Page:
And has been proven to help heart disease , reduce pain and inflammation, reverse high blood pressure etc…

The best diet for our lifestyle and health is actually by Dr Ornish…..

it’s mostly plant based but allows for some poultry and fish.

Ornish Diet

Flexitarian: A semi-vegetarian diet with a focus on plant-based foods with occasional meat, poultry, or fish consumption.

The Dr. Dean Ornish Program for Reversing Heart Disease

https://www.ornish.com/proven-program/nutrition/

The Nutritarian Diet Dr Joel Fuhrman

Dr. Fuhrman’s Nutritarian food pyramid is based on the principles of high nutrient eating as illustrated by his Health Equation: Health = Nutrients / Calories (H = N / C) Low-calorie, nutrient dense foods are at the base of the pyramid, and high-calorie, nutrient poor foods are at the top.

https://www.drfuhrman.com/learn/the-nutritarian-diet

Dr Oz New Diet he will be discussing

The Pegan 365 diet is a program inspired by two of the best eating plans out there – vegan and paleo.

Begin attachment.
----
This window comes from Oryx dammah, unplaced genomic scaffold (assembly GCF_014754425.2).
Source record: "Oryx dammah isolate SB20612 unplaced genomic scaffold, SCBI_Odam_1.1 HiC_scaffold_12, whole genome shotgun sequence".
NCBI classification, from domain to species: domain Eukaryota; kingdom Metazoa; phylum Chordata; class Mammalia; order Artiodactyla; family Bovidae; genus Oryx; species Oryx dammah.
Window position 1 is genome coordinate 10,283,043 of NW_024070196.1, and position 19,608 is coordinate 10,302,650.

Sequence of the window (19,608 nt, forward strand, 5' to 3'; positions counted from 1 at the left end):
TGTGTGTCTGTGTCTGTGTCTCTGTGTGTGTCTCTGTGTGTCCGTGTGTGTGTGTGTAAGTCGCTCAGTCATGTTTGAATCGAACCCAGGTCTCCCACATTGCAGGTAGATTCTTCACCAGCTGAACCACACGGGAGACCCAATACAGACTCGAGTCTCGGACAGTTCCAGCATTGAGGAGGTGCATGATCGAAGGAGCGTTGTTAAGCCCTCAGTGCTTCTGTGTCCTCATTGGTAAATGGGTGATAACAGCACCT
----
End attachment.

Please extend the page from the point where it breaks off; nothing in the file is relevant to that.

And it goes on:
The Pegan 365 plan has been designed by Dr. Oz and his team of experts to help you eat healthier, lose weight, and keep the weight off year after year. Get started on Pegan 365 today with these helpful instructions.

Shopping List

On the Pegan 365 diet, you can easily follow this plan 365 days of the year. Just remember to have five or more cups of veggies, four healthy carbohydrates, three smart proteins (1 paleo protein and 2 vegan proteins), two healthy fats, and one non-dairy food item. Along with plenty of whole foods and fresh produce, you can also enjoy two drinks and two desserts each week. Heading to a party and want to indulge? You’re allowed one cheat day per week! Print out this grocery list and take it with you when you head to the store. With so much variety, you don’t have to worry about getting bored and disenchanted. Mix and match the items on the shopping list below to stay inspired all year round.